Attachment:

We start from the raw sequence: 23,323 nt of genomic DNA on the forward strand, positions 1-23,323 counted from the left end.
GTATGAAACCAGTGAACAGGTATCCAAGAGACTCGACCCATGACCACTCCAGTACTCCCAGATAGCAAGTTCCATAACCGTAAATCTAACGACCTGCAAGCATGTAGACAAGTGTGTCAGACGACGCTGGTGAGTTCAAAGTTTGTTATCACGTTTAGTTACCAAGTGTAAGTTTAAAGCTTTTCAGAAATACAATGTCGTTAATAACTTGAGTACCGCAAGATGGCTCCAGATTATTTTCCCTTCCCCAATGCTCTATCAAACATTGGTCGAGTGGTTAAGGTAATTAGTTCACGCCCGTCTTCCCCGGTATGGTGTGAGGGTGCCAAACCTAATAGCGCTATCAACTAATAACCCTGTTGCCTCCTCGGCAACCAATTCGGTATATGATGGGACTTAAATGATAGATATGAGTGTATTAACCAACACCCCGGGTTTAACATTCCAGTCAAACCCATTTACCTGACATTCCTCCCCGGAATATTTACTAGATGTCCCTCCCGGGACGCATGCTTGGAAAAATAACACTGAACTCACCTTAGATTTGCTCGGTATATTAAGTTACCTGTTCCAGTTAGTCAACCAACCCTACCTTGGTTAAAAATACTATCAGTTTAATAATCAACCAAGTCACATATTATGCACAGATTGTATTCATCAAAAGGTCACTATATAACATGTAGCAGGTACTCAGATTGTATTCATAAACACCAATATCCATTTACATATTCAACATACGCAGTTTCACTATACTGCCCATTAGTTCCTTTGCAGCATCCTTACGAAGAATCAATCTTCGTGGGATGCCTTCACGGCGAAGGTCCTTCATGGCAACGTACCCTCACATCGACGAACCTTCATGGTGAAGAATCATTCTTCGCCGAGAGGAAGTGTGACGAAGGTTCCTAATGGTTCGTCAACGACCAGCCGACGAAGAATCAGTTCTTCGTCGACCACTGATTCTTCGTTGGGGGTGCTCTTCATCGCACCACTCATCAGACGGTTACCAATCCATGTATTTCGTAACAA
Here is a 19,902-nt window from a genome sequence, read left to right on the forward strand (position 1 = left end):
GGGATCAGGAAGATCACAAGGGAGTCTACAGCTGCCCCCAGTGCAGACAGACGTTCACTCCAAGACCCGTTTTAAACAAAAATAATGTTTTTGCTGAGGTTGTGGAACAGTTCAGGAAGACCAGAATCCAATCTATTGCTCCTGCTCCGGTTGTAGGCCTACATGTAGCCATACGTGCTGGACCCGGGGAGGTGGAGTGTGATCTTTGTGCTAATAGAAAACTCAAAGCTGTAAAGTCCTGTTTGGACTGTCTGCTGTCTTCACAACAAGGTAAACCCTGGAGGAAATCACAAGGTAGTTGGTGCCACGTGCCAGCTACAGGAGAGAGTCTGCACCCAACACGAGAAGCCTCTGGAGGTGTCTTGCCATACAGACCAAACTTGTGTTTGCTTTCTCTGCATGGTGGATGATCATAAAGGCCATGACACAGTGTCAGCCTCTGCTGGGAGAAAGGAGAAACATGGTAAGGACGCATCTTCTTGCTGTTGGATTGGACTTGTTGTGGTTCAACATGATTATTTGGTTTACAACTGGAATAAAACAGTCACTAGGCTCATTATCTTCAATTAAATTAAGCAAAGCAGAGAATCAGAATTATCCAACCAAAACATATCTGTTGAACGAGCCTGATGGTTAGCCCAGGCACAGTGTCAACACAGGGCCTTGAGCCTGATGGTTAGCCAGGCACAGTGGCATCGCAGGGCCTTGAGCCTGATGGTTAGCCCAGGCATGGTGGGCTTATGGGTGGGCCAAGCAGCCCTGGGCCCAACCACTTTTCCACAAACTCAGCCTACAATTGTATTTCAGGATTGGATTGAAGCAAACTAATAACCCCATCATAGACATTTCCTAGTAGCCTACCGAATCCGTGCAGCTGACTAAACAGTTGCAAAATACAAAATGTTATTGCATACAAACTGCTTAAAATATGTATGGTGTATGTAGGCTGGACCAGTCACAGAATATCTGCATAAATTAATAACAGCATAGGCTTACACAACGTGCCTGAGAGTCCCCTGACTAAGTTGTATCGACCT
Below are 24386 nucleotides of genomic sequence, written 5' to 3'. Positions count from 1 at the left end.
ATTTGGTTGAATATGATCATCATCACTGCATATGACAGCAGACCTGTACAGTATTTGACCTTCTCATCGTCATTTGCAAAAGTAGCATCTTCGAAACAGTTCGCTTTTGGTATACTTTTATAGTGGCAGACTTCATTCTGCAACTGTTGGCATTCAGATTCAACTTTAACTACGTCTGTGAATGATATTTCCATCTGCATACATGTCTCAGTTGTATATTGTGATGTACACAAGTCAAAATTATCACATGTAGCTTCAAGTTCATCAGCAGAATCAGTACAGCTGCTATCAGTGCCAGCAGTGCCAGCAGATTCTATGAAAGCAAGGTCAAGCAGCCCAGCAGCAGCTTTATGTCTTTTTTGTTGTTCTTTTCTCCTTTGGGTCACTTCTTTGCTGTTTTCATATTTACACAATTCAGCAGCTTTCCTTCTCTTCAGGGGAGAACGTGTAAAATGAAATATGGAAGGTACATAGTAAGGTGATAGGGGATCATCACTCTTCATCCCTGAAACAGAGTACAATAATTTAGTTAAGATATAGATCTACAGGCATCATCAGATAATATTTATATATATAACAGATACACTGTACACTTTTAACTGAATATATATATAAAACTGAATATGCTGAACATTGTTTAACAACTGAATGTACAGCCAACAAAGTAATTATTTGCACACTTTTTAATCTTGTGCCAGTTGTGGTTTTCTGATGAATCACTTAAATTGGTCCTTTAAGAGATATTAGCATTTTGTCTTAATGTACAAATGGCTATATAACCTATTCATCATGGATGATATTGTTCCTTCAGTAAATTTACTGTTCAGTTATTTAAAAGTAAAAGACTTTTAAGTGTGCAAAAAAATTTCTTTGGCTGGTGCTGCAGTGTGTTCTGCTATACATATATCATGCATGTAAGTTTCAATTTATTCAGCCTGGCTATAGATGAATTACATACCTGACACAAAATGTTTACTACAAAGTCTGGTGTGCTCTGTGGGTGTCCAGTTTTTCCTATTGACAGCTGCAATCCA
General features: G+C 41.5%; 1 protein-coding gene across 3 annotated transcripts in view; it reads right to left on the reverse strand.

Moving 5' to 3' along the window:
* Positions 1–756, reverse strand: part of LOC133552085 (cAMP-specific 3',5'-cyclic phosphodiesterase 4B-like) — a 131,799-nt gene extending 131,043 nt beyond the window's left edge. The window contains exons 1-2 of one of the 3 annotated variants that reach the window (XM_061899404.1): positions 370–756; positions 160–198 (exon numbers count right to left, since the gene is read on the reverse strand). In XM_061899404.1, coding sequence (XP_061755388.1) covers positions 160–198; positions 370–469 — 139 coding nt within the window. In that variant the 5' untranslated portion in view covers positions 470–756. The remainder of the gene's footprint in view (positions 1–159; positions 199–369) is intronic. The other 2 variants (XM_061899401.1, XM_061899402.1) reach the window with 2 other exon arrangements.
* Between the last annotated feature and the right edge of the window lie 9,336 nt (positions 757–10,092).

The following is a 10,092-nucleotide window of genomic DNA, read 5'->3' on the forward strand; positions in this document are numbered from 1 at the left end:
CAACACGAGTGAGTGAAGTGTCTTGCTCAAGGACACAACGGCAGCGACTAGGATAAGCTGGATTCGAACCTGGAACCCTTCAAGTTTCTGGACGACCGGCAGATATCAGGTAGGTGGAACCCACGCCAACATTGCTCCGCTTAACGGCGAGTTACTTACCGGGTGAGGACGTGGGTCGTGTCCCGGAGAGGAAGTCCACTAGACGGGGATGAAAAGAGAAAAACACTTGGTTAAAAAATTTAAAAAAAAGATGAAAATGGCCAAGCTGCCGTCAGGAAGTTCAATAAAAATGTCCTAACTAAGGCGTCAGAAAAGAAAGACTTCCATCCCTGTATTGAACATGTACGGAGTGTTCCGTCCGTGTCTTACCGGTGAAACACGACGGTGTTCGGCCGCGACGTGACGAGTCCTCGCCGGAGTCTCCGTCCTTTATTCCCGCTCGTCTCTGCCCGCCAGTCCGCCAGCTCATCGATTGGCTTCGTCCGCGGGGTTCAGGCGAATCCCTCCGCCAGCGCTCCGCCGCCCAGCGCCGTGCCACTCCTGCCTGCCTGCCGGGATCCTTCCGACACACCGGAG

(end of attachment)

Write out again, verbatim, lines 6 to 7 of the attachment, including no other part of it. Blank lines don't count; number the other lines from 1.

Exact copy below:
ATTTGGTTGAATATGATCATCATCACTGCATATGACAGCAGACCTGTACAGTATTTGACCTTCTCATCGTCATTTGCAAAAGTAGCATCTTCGAAACAGTTCGCTTTTGGTATACTTTTATAGTGGCAGACTTCATTCTGCAACTGTTGGCATTCAGATTCAACTTTAACTACGTCTGTGAATGATATTTCCATCTGCATACATGTCTCAGTTGTATATTGTGATGTACACAAGTCAAAATTATCACATGTAGCTTCAAGTTCATCAGCAGAATCAGTACAGCTGCTATCAGTGCCAGCAGTGCCAGCAGATTCTATGAAAGCAAGGTCAAGCAGCCCAGCAGCAGCTTTATGTCTTTTTTGTTGTTCTTTTCTCCTTTGGGTCACTTCTTTGCTGTTTTCATATTTACACAATTCAGCAGCTTTCCTTCTCTTCAGGGGAGAACGTGTAAAATGAAATATGGAAGGTACATAGTAAGGTGATAGGGGATCATCACTCTTCATCCCTGAAACAGAGTACAATAATTTAGTTAAGATATAGATCTACAGGCATCATCAGATAATATTTATATATATAACAGATACACTGTACACTTTTAACTGAATATATATATAAAACTGAATATGCTGAACATTGTTTAACAACTGAATGTACAGCCAACAAAGTAATTATTTGCACACTTTTTAATCTTGTGCCAGTTGTGGTTTTCTGATGAATCACTTAAATTGGTCCTTTAAGAGATATTAGCATTTTGTCTTAATGTACAAATGGCTATATAACCTATTCATCATGGATGATATTGTTCCTTCAGTAAATTTACTGTTCAGTTATTTAAAAGTAAAAGACTTTTAAGTGTGCAAAAAAATTTCTTTGGCTGGTGCTGCAGTGTGTTCTGCTATACATATATCATGCATGTAAGTTTCAATTTATTCAGCCTGGCTATAGATGAATTACATACCTGACACAAAATGTTTACTACAAAGTCTGGTGTGCTCTGTGGGTGTCCAGTTTTTCCTATTGACAGCTGCAATCCA
General features: G+C 41.5%; 1 protein-coding gene across 3 annotated transcripts in view; it reads right to left on the reverse strand.